CHINA'S leading prefabricated power solutions company is expanding to Australia and has chosen Brisbane to lead the charge.

Shenzhen Stock Exchange-listed TGOOD has officially opened an office in Brisbane, after recently expanding to North America, the Middle East, Africa, Central Asia and South America.

Founded by German and Chinese engineers in 2004, the company provides vertically integrated substation solutions and manufactures medium and high-voltage power equipment.

This includes secondary substation kiosks in the suburbs that control residential power supply, generally owned and operated by local energy providers, as well as the larger zone stations within prefabricated buildings used to manage power in mining, oil, gas and shipping ports.

Former Siemens Australia national sales manager Chris Ball was appointed as CEO last year, and has been driving the launch since incorporating the subsidiary in July.

"There's a significant amount of challenges when you're globalising what was initially a domestic Chinese product," Ball says.

"For Australia, that's understanding the market requirements from a technical point of view. We've conducted extensive type testing in Europe for our equipment to ensure that it meets Australian standards.

"What the market and customers require for real support is regional competency. We've set up a sales and marketing organisation with delivery and engineering capability as well.

"We're now in a position to hit the Australian market and engage customers."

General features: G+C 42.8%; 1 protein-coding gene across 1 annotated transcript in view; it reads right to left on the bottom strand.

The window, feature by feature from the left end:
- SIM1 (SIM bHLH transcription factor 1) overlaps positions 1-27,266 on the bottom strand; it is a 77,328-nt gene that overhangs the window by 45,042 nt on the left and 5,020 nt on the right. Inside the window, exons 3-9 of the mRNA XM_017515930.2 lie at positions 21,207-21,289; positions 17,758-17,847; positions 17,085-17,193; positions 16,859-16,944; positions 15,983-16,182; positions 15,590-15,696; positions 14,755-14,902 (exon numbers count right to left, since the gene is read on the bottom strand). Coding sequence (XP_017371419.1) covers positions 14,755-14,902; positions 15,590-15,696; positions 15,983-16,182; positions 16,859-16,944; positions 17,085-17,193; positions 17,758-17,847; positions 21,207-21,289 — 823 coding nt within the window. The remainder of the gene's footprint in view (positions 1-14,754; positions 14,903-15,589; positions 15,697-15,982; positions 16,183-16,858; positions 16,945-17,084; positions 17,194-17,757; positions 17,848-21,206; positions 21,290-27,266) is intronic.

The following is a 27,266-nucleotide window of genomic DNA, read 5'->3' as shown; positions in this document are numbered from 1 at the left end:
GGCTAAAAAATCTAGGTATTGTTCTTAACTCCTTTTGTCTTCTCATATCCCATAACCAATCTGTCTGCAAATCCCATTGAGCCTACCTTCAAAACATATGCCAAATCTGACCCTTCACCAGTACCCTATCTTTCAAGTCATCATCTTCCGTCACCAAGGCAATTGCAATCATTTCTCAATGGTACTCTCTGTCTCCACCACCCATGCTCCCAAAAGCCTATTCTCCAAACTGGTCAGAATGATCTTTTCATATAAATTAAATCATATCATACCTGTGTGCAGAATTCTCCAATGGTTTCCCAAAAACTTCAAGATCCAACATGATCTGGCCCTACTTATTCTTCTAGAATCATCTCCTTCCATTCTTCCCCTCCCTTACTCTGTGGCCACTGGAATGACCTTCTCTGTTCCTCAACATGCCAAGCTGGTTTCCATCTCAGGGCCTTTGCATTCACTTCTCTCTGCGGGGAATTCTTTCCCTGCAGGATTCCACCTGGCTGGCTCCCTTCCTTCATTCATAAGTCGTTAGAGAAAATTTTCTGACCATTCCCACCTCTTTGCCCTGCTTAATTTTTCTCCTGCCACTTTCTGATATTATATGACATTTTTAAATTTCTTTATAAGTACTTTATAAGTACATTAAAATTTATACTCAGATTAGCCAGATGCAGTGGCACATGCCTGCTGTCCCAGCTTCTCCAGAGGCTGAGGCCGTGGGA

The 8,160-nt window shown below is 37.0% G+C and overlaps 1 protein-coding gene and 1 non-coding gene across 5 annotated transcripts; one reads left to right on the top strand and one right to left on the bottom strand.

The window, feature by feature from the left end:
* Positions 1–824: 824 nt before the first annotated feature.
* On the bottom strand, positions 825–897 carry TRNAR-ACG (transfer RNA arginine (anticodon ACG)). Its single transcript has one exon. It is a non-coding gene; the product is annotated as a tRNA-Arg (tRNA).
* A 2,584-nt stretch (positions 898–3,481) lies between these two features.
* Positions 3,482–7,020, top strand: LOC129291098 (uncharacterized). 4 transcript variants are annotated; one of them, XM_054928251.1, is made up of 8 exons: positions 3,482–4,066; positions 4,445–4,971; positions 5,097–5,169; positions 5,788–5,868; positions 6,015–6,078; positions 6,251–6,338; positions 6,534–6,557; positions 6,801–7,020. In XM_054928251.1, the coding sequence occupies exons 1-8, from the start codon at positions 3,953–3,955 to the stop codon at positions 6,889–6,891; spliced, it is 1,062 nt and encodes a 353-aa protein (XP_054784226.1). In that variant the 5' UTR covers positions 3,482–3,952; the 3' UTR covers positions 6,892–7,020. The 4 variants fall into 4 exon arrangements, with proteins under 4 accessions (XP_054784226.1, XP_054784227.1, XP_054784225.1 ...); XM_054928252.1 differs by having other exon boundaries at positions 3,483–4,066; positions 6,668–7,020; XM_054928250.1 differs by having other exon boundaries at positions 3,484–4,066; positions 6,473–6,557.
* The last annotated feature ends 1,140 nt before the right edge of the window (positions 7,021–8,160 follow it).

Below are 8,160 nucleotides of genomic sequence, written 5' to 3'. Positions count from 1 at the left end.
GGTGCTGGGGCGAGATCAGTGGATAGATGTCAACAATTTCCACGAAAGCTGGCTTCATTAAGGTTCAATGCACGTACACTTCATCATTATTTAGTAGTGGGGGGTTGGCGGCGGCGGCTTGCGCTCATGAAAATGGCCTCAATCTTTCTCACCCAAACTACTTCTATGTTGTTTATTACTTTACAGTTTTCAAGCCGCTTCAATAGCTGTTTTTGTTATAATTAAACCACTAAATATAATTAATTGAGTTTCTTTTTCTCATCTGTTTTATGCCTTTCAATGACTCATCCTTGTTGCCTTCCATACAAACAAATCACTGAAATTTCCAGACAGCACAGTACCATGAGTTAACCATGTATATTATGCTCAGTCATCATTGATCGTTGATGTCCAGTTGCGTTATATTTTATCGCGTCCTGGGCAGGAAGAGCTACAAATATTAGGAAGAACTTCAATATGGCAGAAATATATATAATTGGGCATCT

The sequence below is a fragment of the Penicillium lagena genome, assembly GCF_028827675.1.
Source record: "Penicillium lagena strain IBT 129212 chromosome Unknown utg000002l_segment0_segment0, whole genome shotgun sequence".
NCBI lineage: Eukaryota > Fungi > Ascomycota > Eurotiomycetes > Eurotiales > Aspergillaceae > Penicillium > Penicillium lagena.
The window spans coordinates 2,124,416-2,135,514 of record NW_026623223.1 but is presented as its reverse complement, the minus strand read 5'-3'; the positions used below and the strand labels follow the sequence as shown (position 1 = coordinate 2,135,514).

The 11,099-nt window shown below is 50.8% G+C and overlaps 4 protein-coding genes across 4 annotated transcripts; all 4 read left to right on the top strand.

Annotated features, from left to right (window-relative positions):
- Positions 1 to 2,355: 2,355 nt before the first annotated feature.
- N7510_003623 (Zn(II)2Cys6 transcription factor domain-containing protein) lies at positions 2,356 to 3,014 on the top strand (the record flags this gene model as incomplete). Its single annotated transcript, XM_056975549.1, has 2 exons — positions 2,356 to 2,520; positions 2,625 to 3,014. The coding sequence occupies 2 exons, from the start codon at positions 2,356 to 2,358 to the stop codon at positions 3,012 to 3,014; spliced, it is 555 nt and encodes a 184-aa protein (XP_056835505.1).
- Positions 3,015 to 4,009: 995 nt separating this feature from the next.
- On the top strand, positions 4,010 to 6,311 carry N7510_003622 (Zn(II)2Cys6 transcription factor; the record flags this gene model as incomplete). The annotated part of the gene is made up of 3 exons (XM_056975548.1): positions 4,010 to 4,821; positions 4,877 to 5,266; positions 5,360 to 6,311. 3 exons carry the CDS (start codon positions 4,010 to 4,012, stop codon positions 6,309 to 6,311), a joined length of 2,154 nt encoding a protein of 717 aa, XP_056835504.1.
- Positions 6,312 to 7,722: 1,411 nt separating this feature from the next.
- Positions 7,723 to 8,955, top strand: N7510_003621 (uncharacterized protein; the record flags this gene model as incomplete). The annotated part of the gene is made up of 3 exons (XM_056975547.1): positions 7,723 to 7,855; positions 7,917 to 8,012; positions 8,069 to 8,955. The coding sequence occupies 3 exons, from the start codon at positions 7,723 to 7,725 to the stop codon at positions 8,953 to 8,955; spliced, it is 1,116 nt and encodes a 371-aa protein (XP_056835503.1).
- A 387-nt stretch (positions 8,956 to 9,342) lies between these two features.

TGOOD Australia plans to target power and water utilities, engineering procurement construction firms and resources companies as clients. The company is also poised to tender for a number of infrastructure projects across Brisbane, including the underground bus and train project.

The renewable energy sector is also proving to be an attractive opportunity for the company, providing wind or solar plants with power transmission and distribution to the grid.

"There is intense pressure on these industry sectors to deliver significant savings to the bottom line whether as overall project costs or reductions in capital expenditure," Ball says.

"Power equipment is often critical path in the delivery of their major projects and nimbleness and flexibility is crucial."

He says this is where TGOOD Australia comes in as a game-changer in the industry, with half the lead time to deliver equipment compared to competitors.

A high-voltage switchboard can take up to 26 weeks before being shipped, while TGOOD's lead time ranges from eight to 10 weeks depending on the product.

The company has added a 400,000sqm manufacturing facility to existing operations in Qindao and Chengdu to meet future demand.

"We've built a large factory to cater for the next 10 years of global growth, whereas our competitors'  factories are full and over-utilised," Ball says.

"Dramatically reduced lead times equals dramatically reduced overall project costs and often, dramatically increased productivity.

"Other suppliers are often heavily compartmentalised in their processes and sometimes only willing to use their own equipment. If we're doing a solution, we're more than happy to be flexible."

TGOOD Australia will open another office in Sydney next month, as well as launch its own TGOOD secondary substation kiosk to the market in August.


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